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Coroner Links Detective's Death to World Trade Center Cleanup
A New Jersey coroner has made the first known ruling that links a death to cleanup work at the World Trade Center site in Manhattan following the Sept. 11, 2001, terrorist attacks.
The case involves the death of 34-year-old James Zadroga, a police detective who developed respiratory disease after spending 470 hours working at the site. He died on Jan. 6 of respiratory failure. The autopsy results were released Tuesday by Zadroga's family and union, the Associated Press reported.
"It is felt with a reasonable degree of medical certainty that the cause of death in this case was directly related to the 9/11 incident," Dr. Gerard Burton, a pathologist at the Ocean County medical examiner's office, wrote in the Feb. 28 autopsy.
Zadroga had inflammation in his lung tissue due to "a history of exposure to toxic fumes and dust," Breton wrote. He also detected material "consistent with dust' in Zadroga's lungs; the officer also had a damaged liver and enlarged heart and spleen, the AP reported.
Last week, a report released by the U.S. Centers for Disease Control and Prevention said that many survivors of the World Trade Center attacks are still suffering respiratory problems and psychological symptoms.
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Bird Flu May Be Limited Threat to U.S., Expert Says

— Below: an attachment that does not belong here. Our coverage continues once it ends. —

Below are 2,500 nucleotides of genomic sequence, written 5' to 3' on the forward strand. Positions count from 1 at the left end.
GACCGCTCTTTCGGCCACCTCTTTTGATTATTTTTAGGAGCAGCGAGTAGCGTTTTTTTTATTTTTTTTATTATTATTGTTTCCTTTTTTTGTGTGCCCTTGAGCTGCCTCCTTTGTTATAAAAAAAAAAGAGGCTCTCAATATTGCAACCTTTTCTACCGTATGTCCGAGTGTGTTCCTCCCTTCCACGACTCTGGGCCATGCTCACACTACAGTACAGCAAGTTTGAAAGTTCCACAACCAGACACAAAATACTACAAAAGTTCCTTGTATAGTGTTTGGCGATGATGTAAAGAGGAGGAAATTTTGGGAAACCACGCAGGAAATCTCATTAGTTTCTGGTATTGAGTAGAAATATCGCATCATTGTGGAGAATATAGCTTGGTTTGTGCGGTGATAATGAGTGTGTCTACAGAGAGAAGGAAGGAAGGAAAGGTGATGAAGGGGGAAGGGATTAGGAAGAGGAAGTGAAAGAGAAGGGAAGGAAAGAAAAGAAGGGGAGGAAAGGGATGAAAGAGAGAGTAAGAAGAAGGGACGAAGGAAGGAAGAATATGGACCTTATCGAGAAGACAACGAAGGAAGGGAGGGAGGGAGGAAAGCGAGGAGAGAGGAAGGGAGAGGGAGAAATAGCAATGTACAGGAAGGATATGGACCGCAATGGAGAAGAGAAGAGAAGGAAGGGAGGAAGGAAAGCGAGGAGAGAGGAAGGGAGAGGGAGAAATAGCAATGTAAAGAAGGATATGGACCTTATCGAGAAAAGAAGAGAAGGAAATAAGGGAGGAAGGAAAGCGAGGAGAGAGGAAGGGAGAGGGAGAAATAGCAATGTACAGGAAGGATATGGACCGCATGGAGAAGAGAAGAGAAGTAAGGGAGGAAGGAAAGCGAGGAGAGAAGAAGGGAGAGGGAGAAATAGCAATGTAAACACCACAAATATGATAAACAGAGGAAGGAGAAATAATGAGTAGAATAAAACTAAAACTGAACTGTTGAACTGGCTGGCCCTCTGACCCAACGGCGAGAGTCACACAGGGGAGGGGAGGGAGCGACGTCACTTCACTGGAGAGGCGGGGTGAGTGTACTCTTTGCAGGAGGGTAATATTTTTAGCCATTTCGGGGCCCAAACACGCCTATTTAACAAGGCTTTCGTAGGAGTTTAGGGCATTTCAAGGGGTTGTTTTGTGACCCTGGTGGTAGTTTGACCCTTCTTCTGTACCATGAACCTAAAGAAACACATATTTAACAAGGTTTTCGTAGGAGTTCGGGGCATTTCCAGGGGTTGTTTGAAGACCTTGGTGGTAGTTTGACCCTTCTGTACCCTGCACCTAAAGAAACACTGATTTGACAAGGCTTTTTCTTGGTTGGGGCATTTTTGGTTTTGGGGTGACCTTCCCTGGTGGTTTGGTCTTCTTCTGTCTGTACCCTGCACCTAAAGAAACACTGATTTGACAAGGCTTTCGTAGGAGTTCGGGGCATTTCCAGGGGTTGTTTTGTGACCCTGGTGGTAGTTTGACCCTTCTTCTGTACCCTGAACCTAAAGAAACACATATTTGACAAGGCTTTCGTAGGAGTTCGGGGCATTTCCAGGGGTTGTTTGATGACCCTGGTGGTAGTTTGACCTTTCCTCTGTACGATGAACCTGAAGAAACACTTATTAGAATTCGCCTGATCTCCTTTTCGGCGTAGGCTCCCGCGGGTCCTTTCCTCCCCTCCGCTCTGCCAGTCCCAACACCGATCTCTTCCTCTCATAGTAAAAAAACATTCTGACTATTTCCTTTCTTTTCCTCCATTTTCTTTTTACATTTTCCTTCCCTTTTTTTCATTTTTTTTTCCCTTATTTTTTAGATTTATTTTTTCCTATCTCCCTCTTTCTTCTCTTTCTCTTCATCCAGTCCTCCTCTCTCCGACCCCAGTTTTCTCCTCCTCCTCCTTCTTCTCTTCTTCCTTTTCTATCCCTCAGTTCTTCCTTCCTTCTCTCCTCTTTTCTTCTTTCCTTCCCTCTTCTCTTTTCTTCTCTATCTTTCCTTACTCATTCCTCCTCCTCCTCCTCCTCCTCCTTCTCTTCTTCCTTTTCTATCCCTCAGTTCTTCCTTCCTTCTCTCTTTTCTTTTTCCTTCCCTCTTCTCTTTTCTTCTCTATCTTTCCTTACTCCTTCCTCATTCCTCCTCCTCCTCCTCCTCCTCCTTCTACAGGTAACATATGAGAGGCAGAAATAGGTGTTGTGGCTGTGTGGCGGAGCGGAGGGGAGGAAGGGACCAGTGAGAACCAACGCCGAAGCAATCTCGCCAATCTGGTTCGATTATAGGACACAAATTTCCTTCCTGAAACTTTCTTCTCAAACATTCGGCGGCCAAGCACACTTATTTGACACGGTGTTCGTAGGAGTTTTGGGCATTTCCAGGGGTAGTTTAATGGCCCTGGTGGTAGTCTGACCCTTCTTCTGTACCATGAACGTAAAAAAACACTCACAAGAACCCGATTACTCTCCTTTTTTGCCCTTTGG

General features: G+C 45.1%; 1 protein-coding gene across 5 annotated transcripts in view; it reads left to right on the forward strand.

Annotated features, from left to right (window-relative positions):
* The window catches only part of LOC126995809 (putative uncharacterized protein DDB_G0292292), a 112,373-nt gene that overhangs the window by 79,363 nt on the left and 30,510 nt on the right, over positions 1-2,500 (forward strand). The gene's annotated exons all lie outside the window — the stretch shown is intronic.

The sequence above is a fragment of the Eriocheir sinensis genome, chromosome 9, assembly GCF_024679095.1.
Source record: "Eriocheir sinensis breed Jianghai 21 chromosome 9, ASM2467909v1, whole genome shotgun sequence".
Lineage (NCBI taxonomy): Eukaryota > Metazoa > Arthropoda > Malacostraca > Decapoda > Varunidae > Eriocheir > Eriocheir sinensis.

Even if the dangerous H5N1 bird flu virus does make it to the United States, it's unlikely to be as serious a threat to U.S. poultry or people as it is in developing nations, said Dr. Anthony Fauci, the top U.S. bird flu expert.
"The surveillance is going to be so intense that it is very unlikely that there is going to be the type of situation we see everywhere from Nigeria to Indonesia," Fauci, infectious disease chief at the National Institutes of Health, told the Associated Press.
He noted that U.S. poultry farmers keep their birds isolated from wild birds and that most Americans have limited contact with poultry or their droppings.
"It won't be what you see in countries in which there is no regulation, in which there is no incentive to compensate farmers, in which the people, who are so poor, when they see their chickens are getting infected they immediately sell them or they don't tell anybody because they don't want them culled," Fauci told the AP.